Signatura Rerum

September 21, 2019-October 26, 2019

Artist / Guo Hongwei

Text / Guo Hongwei

Paracelsus, an alchemist, astrologer and physician of the 15th century, argued in his tour de force De Natura Rerum that every natural substance in the world has a secret, hidden property whereby we can recognize the object bearing this invisible signature. For instance, many herbs strikingly resemble the diseases they can cure or the human organs they can heal: basil, which has liver-shaped leaves, is beneficial to liver health; walnut, which is a dead ringer for human brain, is nothing if not helpful on relieving headache; and root crops that can heal mammary gland illness look sure enough like breast. These imprints are tantamount to signatures, or the “pictograms of Nature.” Similarity exists between each imprint and the thing bearing it. Jakob Böhme, a mystic philosopher of the 16th century, advanced this theory, claiming that formal similarities emerge as the mystical evidence of the inner connections among things. However, this mimicry-based visual system was condemned as scientifically untenable and irrational witchcraft by natural sciences that came into vogue in the Age of Enlightenment. Actually, signatura rerum can be construed as the developing bud of fractal theory. Falling in between semiology and hermeneutics, it created a visual system within natural history—a similarity-based cognitive structure, which can be seen even in Aby Warburg’s comparative study of art later. In his book Les Mots et les choses, Michel Foucault argued that “signatures” underpin this world with a dense network interlaced by similarity, sympathy, analogue and correspondence. Originating from human beings’ most intuitive sense of the natural world, these “signatures” afford us a visual genealogy ranging from cabinets of curiosities to museums of natural history, upon which our cognition of the world relies.

Driven by his predilection for such a similarity-based visual system, Hongwei Guo focuses his research back on cabinets of curiosities in terms of display and collection. Cabinets of curiosities arose from wealthy families’ collections. Apart from fulfilling their ambition to collect all curiosities of the world and satisfying their unquenchable thirst for knowledge, the owners of cabinets of curiosities also evolved a comparison-oriented practice of display so as to highlight similarities. Placing similar natural forms side by side, human beings threw the interlinked signatures of things into sharp relief, and then transmuted them into an organic system. In his painting series of the Pecora bust specimens portrayed with his sui generis glazes on the pitch-black imprimatura, Guo brilliantly captured the classical, mysterious Gothic aura of these specimens enshrined in cabinets of curiosities. Differences notwithstanding, the commonalities of the busts of these herbivores are made crystal clear by the artist. They are categorized into a certain natural order according to their similar paradigma regardless of their varied origins. Distinct from his previous approach of drawing on museum collections, Guo painted this series by reference to the specimens for sale on commercial websites. That is to say, the animal specimens depicted in this painting series will end up as part of interior decoration, a new incarnation of family-owned cabinets of curiosities. Blue Hare in Love, Guo’s another painting of copulating blue hares, gives prominence to the fluidity and rendering quality of his glazing technique, making itself a splash-ink painting look-alike. This painting also serves as a foil to the furs painted in meticulous detail in his animal bust series. In depicting lumps of rough gold and gilded angel statues carved in the baroque style, Guo employed an alternative law of correspondence and sympathy: he transformed tangible golden forms into intangible disorder in Nature. Deftly manipulating the imbricated layers of glaze and rendering, the artist forged visual connections among different forms beneath their common golden appearances. The term “signatura rerum” refers not only to the clues for the viewers to recognize the similarities among the depicted objects in this exhibition, but also to the paradigma established in his painting series. In addition to unifying the depicted objects as a homogeneous whole, the stylization of paradigma further generates symbols/marks/signs through each stroke of Guo’s brush that bears his signature. Marking by painting, the artist thus produced a one-of-a-kind signature in this exhibition. The law of correspondence and the pedigree of the depicted objects find expression in the compositions of Guo’s paintings, be they the natural forms of all stripes as mysterious as crystalline in cabinets of curiosities, or the oceans of poetic moments as picayune as eternal in people’s quotidian existence. Their undertones will be ergo deciphered, as if an ancient magic that has been lost in the mists of time was cast on them.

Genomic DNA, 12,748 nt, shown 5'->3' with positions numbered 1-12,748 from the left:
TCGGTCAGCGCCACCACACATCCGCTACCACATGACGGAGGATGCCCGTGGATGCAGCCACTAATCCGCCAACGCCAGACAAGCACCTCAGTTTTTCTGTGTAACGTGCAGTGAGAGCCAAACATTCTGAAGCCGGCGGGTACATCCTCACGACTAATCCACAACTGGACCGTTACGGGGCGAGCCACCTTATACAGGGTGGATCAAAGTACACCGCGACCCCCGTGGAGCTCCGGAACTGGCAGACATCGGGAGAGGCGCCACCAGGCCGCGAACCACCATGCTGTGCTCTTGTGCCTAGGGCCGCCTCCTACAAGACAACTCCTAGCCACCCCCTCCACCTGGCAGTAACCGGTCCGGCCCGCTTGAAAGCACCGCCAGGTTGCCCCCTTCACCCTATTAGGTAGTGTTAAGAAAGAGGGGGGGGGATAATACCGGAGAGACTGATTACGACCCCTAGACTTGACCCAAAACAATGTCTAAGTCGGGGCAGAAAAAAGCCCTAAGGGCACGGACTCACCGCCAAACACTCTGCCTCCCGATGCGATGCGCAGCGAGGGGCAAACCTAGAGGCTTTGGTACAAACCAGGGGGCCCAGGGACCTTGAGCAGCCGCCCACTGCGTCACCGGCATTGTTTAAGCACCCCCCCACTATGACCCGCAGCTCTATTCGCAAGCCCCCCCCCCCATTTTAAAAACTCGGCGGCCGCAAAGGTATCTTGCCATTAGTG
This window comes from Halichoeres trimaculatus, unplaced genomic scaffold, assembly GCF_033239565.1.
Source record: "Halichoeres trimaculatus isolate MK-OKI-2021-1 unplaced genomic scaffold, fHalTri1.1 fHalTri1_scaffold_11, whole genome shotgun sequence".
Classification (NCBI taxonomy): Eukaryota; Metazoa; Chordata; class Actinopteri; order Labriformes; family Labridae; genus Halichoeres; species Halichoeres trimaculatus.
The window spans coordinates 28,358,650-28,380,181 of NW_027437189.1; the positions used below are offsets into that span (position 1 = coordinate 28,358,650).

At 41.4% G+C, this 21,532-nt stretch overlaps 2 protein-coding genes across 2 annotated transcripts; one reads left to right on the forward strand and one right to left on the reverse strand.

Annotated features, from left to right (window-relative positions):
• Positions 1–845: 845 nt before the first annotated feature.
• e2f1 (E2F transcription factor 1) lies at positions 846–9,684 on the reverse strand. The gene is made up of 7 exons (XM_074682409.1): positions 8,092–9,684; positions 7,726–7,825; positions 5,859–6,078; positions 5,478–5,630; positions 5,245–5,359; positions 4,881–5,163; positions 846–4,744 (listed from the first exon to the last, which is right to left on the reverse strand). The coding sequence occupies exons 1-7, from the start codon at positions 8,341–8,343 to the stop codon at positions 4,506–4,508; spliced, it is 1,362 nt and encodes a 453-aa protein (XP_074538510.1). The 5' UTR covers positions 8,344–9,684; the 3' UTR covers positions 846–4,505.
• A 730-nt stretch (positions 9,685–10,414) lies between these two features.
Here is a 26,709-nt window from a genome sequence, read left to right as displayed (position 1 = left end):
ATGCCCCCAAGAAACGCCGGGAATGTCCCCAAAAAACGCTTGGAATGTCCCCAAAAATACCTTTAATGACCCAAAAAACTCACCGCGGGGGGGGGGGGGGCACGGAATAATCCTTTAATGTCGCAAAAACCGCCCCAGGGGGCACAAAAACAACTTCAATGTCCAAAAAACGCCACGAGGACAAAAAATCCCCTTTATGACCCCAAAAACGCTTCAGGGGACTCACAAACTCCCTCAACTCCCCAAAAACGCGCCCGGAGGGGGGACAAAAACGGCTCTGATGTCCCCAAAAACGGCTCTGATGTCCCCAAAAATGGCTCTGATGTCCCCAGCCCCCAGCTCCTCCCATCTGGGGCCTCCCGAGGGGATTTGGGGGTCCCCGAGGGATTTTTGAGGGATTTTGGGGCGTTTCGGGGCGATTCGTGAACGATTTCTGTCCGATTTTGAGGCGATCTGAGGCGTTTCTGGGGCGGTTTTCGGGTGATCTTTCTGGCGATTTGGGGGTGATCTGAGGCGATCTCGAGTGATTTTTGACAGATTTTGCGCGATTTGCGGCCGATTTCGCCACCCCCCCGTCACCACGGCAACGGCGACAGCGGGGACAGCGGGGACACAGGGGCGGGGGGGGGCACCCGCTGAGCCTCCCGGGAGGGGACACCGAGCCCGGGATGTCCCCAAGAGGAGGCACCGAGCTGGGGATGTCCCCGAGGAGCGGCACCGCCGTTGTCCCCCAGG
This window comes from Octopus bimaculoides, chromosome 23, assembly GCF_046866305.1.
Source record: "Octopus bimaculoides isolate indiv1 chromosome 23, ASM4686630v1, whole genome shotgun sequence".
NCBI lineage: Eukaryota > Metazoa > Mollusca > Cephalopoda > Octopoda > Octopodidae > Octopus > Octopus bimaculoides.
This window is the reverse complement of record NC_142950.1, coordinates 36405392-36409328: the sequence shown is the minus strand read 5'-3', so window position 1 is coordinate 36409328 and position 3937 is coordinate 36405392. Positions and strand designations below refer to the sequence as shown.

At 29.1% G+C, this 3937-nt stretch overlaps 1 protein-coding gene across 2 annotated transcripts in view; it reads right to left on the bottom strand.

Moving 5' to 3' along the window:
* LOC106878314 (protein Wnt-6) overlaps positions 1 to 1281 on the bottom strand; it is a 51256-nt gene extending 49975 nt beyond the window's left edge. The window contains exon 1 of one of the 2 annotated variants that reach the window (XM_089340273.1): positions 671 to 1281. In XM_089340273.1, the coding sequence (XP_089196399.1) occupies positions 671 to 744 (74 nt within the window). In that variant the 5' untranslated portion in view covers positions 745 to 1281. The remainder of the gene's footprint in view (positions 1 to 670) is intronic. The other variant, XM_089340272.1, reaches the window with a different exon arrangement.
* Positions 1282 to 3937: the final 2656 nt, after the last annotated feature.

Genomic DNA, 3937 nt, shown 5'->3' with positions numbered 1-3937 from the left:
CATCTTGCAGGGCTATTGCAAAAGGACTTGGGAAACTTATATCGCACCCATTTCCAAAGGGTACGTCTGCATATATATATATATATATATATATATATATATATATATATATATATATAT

• Installation View
  • Works